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What Is Good Debt vs. Bad Debt

By David Quilty

debt handcuffsWhile most of us cannot live entirely debt-free, there are major differences between what is considered “good” debt and “bad” debt. Though some debt falls into a bit of a gray area, good debt is simply defined as money borrowed to pay for items you truly need or that appreciate in value, and bad debt is accrued for items you only want and that generally depreciate in value.

To help you make this distinction, it is important to be able to differentiate between wants and needs. Moreover, before borrowing money, you need to determine whether the money is going toward something that will have a positive or negative effect on your overall financial situation. Ultimately, debt is not always bad – it’s how you use it that counts.

Good Debt

1. Borrowing Money for Education

When you take on student loan debt, you are rarely making a bad decision. Generally, those with college degrees tend to earn more money over their lifetime than those without a degree.

And taking out a student loan to pay for your child’s education sure beats using your retirement money to do so. After all, you cannot borrow to pay for your own retirement. There are many government programs offering low-interest or interest-free student loans, and you can often deduct student loan interest on your taxes.

2. Paying for Medical Care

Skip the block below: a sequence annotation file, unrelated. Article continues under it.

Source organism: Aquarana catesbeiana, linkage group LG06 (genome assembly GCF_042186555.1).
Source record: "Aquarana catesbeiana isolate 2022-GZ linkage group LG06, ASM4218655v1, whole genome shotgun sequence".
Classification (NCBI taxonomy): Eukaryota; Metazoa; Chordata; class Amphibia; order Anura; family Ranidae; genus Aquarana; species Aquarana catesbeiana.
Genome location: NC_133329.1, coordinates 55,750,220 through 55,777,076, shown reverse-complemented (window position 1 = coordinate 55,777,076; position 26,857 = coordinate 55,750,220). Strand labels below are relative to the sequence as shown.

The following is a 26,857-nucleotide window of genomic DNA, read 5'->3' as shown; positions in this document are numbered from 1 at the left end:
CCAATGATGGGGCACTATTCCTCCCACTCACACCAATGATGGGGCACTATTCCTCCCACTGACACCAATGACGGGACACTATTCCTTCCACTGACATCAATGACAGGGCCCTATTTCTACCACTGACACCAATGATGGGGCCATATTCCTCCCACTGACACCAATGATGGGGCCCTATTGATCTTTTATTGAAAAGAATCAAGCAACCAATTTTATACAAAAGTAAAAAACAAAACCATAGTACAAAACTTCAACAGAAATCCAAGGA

While unpaid medical bills account for more than 60% of bankruptcies in the United States, there is no amount of money not worth borrowing to help pay to keep a loved one healthy. You can always pay back money you borrow, but you cannot replace a human life. If someone needs expensive treatments or surgery to regain their health, this an acceptable debt to take on, no matter what.

health care debt is worth taking on

3. Taking out a Mortgage on a Home

Make no mistake, taking out a loan of this size can be daunting, but buying a home builds ownership in something that not only provides a roof over your head, but also is a potential source of retirement money. And while your drive to stay out of debt may feel like encouragement to put any and all available liquid cash down as a down payment (which effectively reduces your monthly payment and interest charges), it may not be the smartest move.

Home mortgage interest is deductible on your taxes, and the interest rate is much lower on your home loan than it is on your credit card, so having cash to pay other expenses instead of using your credit is important.

While buying a house was formerly seen as a solid, future-proof investment, some homeowners are finding themselves upside down on their home mortgage loan, owing more to the banks than their homes are worth. But careful planning, buying only what you can afford, and keeping those interest rates low by having good credit enables you to buy a house that you will one day own outright.

4. Purchasing a Car

If public transportation is not available in your area, or you cannot find anyone with whom to car pool, you are probably going to need to buy a car. An auto loan can fall into that gray area between “good” and “bad,” but the key to keeping an auto loan closer to good debt rather than bad is to make sure you get the lowest possible interest rate on your loan. Also, it’s important to put as much down as possible, while making sure you still have cash on hand should you need it.

Your best bet is to buy a late-model used car rather than a brand new one, potentially saving you thousands on the sticker price and the interest paid over the life of the loan.

5. Business Loans

While this wouldn’t be considered good debt in every single case, borrowing money to start or expand a business is generally seen as a good idea, especially if business is booming. After all, it takes money to make money, right?